Crosses For Losses

Eric Lofkofsky’s Contribution Towards Finding Better Cancer Therapies And Treatments

When Eric Lofkosfky left Groupon, he began building up the newly launched firm, Tempus. Tempus is a modern day cancer treatment facility that uses high-tech devices to diagnose and treat cancer. Tempus’ medical practitioners use real-time and customized data–based therapy machines to analyze each patient’s genetic makeup. They then use the results to determine the best molecular therapies for the particular cancer type ailing the candidate. The technology helps patients understand a patient’s tumor better to create a most suitable medication using massive amounts of statistical genomic data. The company separated itself from its parent company LightBank, which is also owned by Eric. Eric is currently serving as Tempus’ president and believes that the firm can develop next breakthrough in medicine world.

On July 18th, 2016, Eric wrote about how data collection and artificial intelligence propel the society forward in medicine. He explained the various ways that health care has reached milestones in developing new technology. In 2003, Tempus produced the first human genome with over 100 million dollars. After only 13 years they, processed the same procedure with only 5000 dollars. He estimates that in a few more years, it will be available for just a few hundred dollars. The system allows physicians to tailor the necessary treatments medicine rations for all cancers. Currently, Tempus has an employee capacity of 29, including the former director of products At HighGround, Hunter Lane and Lightbank’s former vice president, Ryan Fukushima.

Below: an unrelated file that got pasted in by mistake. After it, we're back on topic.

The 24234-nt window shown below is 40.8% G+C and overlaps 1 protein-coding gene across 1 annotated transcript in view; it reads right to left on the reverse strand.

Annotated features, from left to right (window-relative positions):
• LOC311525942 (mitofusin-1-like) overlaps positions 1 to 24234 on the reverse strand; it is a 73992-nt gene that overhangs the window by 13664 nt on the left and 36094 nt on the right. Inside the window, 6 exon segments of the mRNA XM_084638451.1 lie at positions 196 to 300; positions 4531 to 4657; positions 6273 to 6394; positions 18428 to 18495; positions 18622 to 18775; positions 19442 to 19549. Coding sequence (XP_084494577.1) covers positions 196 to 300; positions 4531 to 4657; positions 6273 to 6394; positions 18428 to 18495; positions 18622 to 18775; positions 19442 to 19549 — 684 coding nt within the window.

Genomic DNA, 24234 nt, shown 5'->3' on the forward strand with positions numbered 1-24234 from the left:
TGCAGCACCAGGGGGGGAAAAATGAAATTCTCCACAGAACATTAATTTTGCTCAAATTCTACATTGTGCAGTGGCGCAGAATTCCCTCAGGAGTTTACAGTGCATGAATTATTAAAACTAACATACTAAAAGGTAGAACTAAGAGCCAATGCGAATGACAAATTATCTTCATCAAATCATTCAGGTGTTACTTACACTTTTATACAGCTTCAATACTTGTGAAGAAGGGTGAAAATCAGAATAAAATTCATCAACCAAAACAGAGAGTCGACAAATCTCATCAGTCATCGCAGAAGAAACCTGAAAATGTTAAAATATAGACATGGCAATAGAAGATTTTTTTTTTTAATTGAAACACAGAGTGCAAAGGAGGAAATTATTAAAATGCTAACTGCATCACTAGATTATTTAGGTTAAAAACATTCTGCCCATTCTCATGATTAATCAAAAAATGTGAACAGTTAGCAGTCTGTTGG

Eric and his wife Liz are regular donors to the cancer research treatment movement through their organization Lofkosfky Family Foundation. In November 2016, they contributed 1 million dollars to the Robert Lurie Comprehensive Cancer Center of the Northwestern University. In October of the same year, they donated $500,000 to the development of immunotherapy gastric cancer at the Stanford University. They contributed 1.2 million dollars to cancer research at the University of Michigan. The New York Weill Cornell Medicine Foundation received $250,000 from the couple to treat breast cancer. Eric and his wife are members of The Giving Pledge and have a pledge to donate half of their wealth to philanthropy at the end of their lifetimes.

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